In a fading light

In the age of social media the world is drowning in images. Photo studio owners tell the writer why it’s becoming increasingly difficult to keep their shutters open

July 13, 2015 08:40 pm | Updated July 14, 2015 05:25 pm IST - Chennai

The owners of Sathyam Studio in Mylapore. Photo: S.R.Raghunathan

The owners of Sathyam Studio in Mylapore. Photo: S.R.Raghunathan

It’s the age of social photography and we’re recording and preserving almost every minute of life’s moments through Instagram, Facebook memories, and Snapchat selfies.

We may have lived through these moments scarcely but we’ve all been responsible for clicking, with gay abandon, a set of dozen pictures over lunch, 50 or more over a short holiday and a daunting number during weddings — but all quite perfunctorily.

Not as long as 10-15 years ago, photography, especially family and holiday photography was serious business. People would get dressed up and make a pilgrimage to the nearby studio and arrange themselves — some on high-backed wooden chairs, some flanking the sitters — all for a stiff photograph. Travelling away from home would mean packing a few film rolls and batteries, patiently composing every picture, carefully storing the rolls back in canisters and once back, dropping them off at the studio and finally collecting the rewards (through pictures) for your diligence.

Photography is now trigger-free and digital, so how are Chennai institutions then surviving the shift? Nestled on the busy streets of Pondy Bazaar is the 69-year-old Krishna Photo Stores and Studio. With only a few customers shuttling in and out, proprietor P.N. Srinivasan takes his time to finish writing the day’s accounts before recollecting the studio’s story. “We were originally with Madras Photo Studio on Mount Road. Around 1946, my father moved away from that and started this store. At that time I must have been 14 years old and my father was unwell so I was forced to work here. I’m a self-taught photographer and technician — I even used to manufacture cinema glass slides until 1970 and ammonia paper till about 1994 when I sold that business.” Until 1985, Srinivasan had a big team working with him, “about 40 people were with me; now there are only four.” He attributes this diminution to the increasing breed of “self-employed” photographers. “Photographers these days earn more than Rs. 40,000 a day; digital is easy.”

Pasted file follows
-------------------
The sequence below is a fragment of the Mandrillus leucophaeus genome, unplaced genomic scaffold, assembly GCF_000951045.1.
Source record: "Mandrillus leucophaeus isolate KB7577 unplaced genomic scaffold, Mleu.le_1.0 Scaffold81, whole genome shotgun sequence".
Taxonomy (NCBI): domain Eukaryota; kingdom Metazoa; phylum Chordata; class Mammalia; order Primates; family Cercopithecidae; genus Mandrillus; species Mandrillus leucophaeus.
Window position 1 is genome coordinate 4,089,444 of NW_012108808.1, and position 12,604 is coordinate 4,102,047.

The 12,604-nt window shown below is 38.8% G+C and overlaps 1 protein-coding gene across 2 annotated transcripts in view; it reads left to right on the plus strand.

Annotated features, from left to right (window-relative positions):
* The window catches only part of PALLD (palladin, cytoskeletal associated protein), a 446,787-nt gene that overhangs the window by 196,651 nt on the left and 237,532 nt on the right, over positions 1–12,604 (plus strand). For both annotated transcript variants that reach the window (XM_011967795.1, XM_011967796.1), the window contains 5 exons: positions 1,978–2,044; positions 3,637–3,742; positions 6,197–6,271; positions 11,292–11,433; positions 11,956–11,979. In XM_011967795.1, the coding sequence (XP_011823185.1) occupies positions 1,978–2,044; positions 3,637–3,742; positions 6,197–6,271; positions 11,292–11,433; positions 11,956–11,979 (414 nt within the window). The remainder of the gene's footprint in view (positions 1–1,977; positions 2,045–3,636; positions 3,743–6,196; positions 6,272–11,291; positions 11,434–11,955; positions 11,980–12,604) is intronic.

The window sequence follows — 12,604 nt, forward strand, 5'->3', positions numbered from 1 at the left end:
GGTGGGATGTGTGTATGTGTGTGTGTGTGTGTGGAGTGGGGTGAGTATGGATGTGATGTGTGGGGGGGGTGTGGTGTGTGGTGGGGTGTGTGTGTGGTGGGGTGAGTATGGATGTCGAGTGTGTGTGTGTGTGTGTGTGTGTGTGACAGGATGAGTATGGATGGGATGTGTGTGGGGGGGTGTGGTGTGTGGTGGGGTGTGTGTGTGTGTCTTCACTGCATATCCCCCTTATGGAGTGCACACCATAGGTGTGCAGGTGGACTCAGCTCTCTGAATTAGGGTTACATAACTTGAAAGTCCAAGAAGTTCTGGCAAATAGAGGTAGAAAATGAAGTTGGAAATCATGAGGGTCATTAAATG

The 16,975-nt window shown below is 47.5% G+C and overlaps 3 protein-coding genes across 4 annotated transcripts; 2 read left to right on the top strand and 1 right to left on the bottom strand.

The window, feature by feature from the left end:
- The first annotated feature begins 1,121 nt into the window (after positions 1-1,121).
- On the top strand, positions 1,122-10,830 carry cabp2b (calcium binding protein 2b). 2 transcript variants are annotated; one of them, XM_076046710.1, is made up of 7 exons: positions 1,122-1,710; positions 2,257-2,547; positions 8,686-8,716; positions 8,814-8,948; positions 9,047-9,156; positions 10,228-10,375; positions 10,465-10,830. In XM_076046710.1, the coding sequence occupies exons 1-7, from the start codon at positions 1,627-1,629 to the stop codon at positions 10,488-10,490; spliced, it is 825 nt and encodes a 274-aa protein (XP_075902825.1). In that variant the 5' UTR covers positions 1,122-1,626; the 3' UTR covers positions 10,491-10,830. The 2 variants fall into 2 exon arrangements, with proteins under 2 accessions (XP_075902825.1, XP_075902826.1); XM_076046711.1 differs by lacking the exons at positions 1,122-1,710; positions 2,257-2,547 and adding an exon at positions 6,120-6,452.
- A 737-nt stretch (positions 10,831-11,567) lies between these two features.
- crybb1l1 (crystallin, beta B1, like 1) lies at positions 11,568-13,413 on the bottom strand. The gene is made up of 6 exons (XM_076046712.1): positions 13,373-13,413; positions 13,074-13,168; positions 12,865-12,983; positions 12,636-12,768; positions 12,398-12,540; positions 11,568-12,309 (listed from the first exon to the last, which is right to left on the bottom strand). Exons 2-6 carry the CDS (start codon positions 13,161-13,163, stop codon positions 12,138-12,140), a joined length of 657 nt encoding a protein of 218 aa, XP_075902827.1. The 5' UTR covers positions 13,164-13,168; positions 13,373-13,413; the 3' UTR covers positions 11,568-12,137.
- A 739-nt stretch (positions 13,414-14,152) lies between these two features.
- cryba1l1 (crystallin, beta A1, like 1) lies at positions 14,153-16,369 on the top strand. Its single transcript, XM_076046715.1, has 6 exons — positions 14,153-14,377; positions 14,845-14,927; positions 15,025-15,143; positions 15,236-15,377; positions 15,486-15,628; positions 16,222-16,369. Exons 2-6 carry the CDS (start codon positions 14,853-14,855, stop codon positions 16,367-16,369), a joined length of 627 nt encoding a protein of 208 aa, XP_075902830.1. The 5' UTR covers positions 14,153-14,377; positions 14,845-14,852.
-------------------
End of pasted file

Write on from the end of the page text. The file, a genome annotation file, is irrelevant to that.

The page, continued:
Mylapore’s Sathyam Studio, now run by a father and son and started in the 1930s, wears a deserted look on a late Sunday evening, even though it’s right next to the energetic MRTS Station. In its heyday, Sathyam Studio, was much in demand, especially for bridal portraits, explains owner C.S. Balachandra Raju. “Most of the colleges and high schools in this locality are my customers, cellphone photography has ruined my business. Now there’s no need at all for people to come and develop their photos here; it’s all digital. And there are the colour labs as well,” he rues. His son Anand chips in. “We’ve updated ourselves based on the latest technology available, now we just have to compete with all of them. Of course, we have our three generations of customers as well.”